THOR Treatment Technologies to provide conceptual design to treat radioactive tank waste at the Hanford Site

THOR Treatment Technologies LLC has been awarded a contract from CH2M HILL Hanford Group, Inc. to provide a design for a fluid bed steam reforming system for immobilizing waste from the Hanford tank farms.

Jan 9th, 2003

AIKEN, S.C., Jan. 9, 2003 -- THOR Treatment Technologies LLC announced Thursday that it has been awarded a contract from CH2M HILL Hanford Group, Inc. to provide a conceptual design for a fluid bed steam reforming system capable of immobilizing waste from the Hanford tank farms.

Using its patented technology as the foundation, THOR will design a modular and transportable unit tailored to this radioactive waste treatment application.

"Our engineers are already at work applying our commercially proven process to this unique challenge," said John McKibbin, President of THOR. "I'm confident that the technical merits of THORSM will stand out in the conceptual design review. The THORSM process has the high potential to supplement vitrification technologies for treating tank wastes. Our team stands ready to help accelerate Hanford tank closure, which is one of the most challenging environmental cleanup projects in the DOE complex."

Current plans call for the Department of Energy to treat and dispose of the 53 million gallons of radioactive tank waste stored at the Hanford Site by 2028. To help meet this milestone, CH2M HILL has been investigating the tailored application of treatment technologies that could be applied to specific waste tanks.

This tailored application would supplement the processing capacity of the Hanford vitrification facility, which will convert the waste into stable glass. Steam reforming is one technology selected by CH2M HILL for further evaluation because of its potential to produce a stable product with characteristics equivalent to glass at a much lower cost and in an accelerated timeframe, thereby reducing risk to the environment, the community, and employees.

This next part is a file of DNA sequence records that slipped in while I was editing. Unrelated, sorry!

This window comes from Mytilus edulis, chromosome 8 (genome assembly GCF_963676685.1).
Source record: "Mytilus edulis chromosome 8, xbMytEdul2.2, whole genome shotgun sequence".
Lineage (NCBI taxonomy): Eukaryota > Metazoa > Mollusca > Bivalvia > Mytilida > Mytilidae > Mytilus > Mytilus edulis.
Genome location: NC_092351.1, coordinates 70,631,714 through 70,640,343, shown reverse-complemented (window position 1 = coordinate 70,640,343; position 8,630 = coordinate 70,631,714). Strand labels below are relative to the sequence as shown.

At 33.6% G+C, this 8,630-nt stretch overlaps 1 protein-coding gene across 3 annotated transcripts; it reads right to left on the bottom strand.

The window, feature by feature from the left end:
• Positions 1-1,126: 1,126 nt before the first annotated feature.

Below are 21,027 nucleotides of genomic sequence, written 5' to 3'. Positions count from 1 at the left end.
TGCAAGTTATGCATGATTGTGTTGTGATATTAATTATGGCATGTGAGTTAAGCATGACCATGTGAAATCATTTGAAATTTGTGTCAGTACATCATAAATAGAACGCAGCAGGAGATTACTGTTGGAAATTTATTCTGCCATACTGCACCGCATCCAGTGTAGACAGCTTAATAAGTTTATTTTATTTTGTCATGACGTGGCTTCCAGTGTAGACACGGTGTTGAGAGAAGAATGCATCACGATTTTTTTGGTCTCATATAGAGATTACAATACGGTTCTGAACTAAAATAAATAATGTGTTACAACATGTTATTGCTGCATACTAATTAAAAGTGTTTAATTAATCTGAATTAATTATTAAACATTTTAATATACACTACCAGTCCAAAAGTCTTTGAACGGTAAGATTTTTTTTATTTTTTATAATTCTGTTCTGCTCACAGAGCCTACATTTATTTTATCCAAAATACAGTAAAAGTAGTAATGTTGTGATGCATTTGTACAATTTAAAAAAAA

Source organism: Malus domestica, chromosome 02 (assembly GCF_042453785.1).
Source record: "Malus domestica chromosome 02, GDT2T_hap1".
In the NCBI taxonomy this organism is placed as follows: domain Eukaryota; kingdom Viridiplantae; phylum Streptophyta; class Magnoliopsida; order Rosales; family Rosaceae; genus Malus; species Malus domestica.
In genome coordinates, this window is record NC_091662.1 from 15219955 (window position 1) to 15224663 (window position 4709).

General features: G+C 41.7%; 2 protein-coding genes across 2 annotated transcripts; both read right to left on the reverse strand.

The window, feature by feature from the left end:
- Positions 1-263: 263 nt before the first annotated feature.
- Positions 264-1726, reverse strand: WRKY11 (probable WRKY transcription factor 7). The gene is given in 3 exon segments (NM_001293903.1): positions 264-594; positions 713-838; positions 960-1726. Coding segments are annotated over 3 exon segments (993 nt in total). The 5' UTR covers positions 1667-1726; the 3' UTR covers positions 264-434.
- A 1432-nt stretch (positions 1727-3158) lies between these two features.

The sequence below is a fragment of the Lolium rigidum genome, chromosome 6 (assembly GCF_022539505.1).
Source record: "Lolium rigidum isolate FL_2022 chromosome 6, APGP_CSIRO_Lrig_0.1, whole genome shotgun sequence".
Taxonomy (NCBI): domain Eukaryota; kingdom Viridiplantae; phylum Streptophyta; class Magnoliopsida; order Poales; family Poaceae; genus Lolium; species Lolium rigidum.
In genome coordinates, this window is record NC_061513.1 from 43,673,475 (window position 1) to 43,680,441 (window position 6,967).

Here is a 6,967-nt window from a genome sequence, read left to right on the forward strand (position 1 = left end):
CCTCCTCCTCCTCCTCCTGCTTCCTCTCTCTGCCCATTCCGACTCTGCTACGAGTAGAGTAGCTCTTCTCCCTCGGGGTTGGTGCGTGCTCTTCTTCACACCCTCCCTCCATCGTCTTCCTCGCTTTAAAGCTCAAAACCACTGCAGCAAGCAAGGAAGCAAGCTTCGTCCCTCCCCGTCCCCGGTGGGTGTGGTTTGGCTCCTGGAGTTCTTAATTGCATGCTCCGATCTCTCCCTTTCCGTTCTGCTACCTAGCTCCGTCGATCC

"Tapping into the innovative power of the commercial sector to find solutions to the cleanup challenge we face at Hanford will be a key part of our success story," said Dale Allen, CH2M HILL Hanford Group senior vice president of Strategic Planning and Mission Analysis. "By investigating a technology that is already treating commercial nuclear waste in a full-scale production facility, we can focus on evaluating the application of this technology at Hanford rather than researching and developing a completely new technology. Our task is to determine whether THORSM can cost-effectively enhance the tank closure activities already underway at Hanford."

The THORSM process will convert tank waste into nepheline, a water insoluble ceramic mineral commonly found in nature. A test of the THORSM process in late 2001 demonstrated the capability of the process to successfully treat non-radioactive, simulated Hanford tank waste. Independent testing of the mineral product was conducted by both Pacific Northwest National Laboratory (PNNL) and the Savannah River Technology Center (SRTC) at the request of the Department of Energy Office of River Protection. The tests showed that the mineral product's leachability characteristics are comparable to most borosilicate glasses, which are used in vitrification systems.

The THORSM technology is extremely flexible. It can be used to thermally treat a variety of radioactive waste streams--solid, liquid, and gas--to produce a variety of final waste forms, depending on the particular needs of each customer. Without modifying the basic system hardware, various outputs can be achieved by simply changing the type and quantity of proprietary additives utilized in the process. The process is currently utilized at Studsvik's Erwin, Tennessee, facility to treat radioactive waste for the commercial nuclear industry.

THOR is a joint venture formed in June 2002 between Westinghouse Government Environmental Services Company, which is a subsidiary of Washington Group International, Inc., and Studsvik, Inc. More information about the company is available at www.thortt.com.


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